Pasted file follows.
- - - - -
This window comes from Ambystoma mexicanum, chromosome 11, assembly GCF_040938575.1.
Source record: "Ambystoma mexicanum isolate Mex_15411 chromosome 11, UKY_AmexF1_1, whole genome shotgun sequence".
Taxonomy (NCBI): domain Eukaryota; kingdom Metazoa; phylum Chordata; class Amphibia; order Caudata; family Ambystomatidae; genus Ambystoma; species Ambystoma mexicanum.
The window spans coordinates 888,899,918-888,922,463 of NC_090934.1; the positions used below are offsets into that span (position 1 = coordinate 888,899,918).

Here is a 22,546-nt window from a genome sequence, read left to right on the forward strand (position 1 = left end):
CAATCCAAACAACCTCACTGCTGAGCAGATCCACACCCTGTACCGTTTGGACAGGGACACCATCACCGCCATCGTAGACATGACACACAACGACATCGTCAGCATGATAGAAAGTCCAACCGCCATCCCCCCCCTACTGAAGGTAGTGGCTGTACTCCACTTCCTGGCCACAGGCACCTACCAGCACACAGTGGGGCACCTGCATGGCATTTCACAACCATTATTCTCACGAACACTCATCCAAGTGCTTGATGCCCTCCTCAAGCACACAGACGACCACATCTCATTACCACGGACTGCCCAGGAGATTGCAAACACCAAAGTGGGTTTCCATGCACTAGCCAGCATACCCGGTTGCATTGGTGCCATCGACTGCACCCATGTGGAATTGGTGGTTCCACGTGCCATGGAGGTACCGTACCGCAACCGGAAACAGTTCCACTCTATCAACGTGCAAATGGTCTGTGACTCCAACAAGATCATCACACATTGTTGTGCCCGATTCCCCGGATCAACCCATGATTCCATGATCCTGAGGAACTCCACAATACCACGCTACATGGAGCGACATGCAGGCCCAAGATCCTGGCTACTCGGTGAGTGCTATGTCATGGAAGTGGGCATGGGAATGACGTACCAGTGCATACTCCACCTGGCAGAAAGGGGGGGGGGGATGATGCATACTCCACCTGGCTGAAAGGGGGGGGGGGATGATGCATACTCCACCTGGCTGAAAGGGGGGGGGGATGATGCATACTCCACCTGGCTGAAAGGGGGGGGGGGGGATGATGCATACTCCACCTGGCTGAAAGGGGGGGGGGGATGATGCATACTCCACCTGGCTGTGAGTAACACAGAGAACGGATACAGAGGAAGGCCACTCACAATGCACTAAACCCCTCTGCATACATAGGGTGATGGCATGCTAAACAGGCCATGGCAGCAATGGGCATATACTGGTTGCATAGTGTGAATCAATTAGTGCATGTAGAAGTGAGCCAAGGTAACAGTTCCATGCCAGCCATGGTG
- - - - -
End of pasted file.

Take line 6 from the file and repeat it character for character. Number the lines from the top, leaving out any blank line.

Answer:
CAATCCAAACAACCTCACTGCTGAGCAGATCCACACCCTGTACCGTTTGGACAGGGACACCATCACCGCCATCGTAGACATGACACACAACGACATCGTCAGCATGATAGAAAGTCCAACCGCCATCCCCCCCCTACTGAAGGTAGTGGCTGTACTCCACTTCCTGGCCACAGGCACCTACCAGCACACAGTGGGGCACCTGCATGGCATTTCACAACCATTATTCTCACGAACACTCATCCAAGTGCTTGATGCCCTCCTCAAGCACACAGACGACCACATCTCATTACCACGGACTGCCCAGGAGATTGCAAACACCAAAGTGGGTTTCCATGCACTAGCCAGCATACCCGGTTGCATTGGTGCCATCGACTGCACCCATGTGGAATTGGTGGTTCCACGTGCCATGGAGGTACCGTACCGCAACCGGAAACAGTTCCACTCTATCAACGTGCAAATGGTCTGTGACTCCAACAAGATCATCACACATTGTTGTGCCCGATTCCCCGGATCAACCCATGATTCCATGATCCTGAGGAACTCCACAATACCACGCTACATGGAGCGACATGCAGGCCCAAGATCCTGGCTACTCGGTGAGTGCTATGTCATGGAAGTGGGCATGGGAATGACGTACCAGTGCATACTCCACCTGGCAGAAAGGGGGGGGGGGATGATGCATACTCCACCTGGCTGAAAGGGGGGGGGGGATGATGCATACTCCACCTGGCTGAAAGGGGGGGGGGATGATGCATACTCCACCTGGCTGAAAGGGGGGGGGGGGGATGATGCATACTCCACCTGGCTGAAAGGGGGGGGGGGATGATGCATACTCCACCTGGCTGTGAGTAACACAGAGAACGGATACAGAGGAAGGCCACTCACAATGCACTAAACCCCTCTGCATACATAGGGTGATGGCATGCTAAACAGGCCATGGCAGCAATGGGCATATACTGGTTGCATAGTGTGAATCAATTAGTGCATGTAGAAGTGAGCCAAGGTAACAGTTCCATGCCAGCCATGGTG